T Nation

Traction...


#1

http://www.westside-barbell.com/articles/gpp/

In this article Louie Simmons talks about exercises that 'traction' the elbows, wrists and shoulders, I've also read an article in which he mentions that belt squats 'traction' the hips.

What does 'traction' in this sense mean?


#2

Traction means exactly what it's definition states: the act of drawing or pulling; Medicine/Medical, the deliberate and prolonged pulling of a muscle, organ, or the like, as by weights, to correct dislocation, relieve pressure, etc.

Essentially, it is just drawing the distal end of the body part being discussed and opening up the joint space to relieve pressure, etc. So for belt squats, the weight is around the waist and pulling downward, so you are pulling traction down on the hips and to a point lumbar spine, opening up those joints/structures and relieving pressure.


#3

Thanks Level headed.

The way Louie Simmons described them I guessed that they had a therapeutic affect on those joints but wasn't sure (hence this thread) I haven't read about exercises 'tractioning' joints before-though I loved belt squats and used them exclusively for my leg training when I was dealing with lower back problems.

Below is what I found when I used the dictionary on my computer...

traction |Ë?trak sh É?n|
noun
1 the action of drawing or pulling a thing over a surface, esp. a road or track : a primitive vehicle used in animal traction.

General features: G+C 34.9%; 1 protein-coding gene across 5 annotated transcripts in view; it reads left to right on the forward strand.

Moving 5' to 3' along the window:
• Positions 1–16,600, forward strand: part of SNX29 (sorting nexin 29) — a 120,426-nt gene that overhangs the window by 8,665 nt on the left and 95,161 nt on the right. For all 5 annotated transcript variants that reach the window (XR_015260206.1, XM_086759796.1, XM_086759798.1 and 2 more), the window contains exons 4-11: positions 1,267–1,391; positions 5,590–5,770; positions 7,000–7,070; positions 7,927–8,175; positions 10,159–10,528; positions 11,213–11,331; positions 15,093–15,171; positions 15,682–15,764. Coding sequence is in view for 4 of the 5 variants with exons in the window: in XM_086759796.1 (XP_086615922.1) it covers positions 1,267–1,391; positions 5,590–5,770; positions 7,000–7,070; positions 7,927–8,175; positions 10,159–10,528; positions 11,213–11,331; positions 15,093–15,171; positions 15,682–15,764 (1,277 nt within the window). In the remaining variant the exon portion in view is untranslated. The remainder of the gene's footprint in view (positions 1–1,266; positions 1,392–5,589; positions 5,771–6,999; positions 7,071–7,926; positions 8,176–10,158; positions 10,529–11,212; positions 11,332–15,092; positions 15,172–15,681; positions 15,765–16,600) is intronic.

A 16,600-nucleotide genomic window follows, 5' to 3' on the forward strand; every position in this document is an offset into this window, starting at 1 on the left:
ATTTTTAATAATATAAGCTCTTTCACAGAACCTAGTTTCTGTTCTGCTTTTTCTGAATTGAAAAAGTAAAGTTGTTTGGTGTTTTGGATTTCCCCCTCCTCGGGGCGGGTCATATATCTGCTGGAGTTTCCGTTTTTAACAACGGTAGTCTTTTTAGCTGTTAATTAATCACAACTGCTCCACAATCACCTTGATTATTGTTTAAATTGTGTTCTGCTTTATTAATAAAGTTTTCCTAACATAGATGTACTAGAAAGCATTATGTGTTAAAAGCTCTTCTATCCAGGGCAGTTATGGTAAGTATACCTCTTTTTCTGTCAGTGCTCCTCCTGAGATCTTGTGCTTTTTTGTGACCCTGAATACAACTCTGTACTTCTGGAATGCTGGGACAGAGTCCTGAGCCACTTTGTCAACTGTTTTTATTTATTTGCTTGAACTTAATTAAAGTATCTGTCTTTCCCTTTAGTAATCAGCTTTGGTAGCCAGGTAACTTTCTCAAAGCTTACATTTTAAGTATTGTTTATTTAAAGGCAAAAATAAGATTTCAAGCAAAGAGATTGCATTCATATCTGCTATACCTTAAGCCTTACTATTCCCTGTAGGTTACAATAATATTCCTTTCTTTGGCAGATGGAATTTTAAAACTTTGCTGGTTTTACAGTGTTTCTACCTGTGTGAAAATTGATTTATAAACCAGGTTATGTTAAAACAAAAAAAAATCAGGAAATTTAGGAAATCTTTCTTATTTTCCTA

â?¢ motive power provided for such movement, esp. on a railroad : the changeover to diesel and electric traction.
â?¢ locomotives collectively.
2 Medicine the application of a sustained pull on a limb or muscle, esp. in order to maintain the position of a fractured bone or to correct a deformity : his leg is in traction.
3 the grip of a tire on a road or a wheel on a rail : his car hit a patch of ice and lost traction.


#4

This post was flagged by the community and is temporarily hidden.


#5

Thanks guys, so Traction is similar to decompression? And traction and decompression are good yah?


#6

Whether they are good is dependent on the situation and the individual. Provide traction to an already hypermobile joint and it could lead to further injury.

So to answer your question, yes traction/decompression can be good in specific, warranted situations.


#7

http://www.T-Nation.com/free_online_article/sports_body_training_performance/the_band_man

Check this out if you want better traction.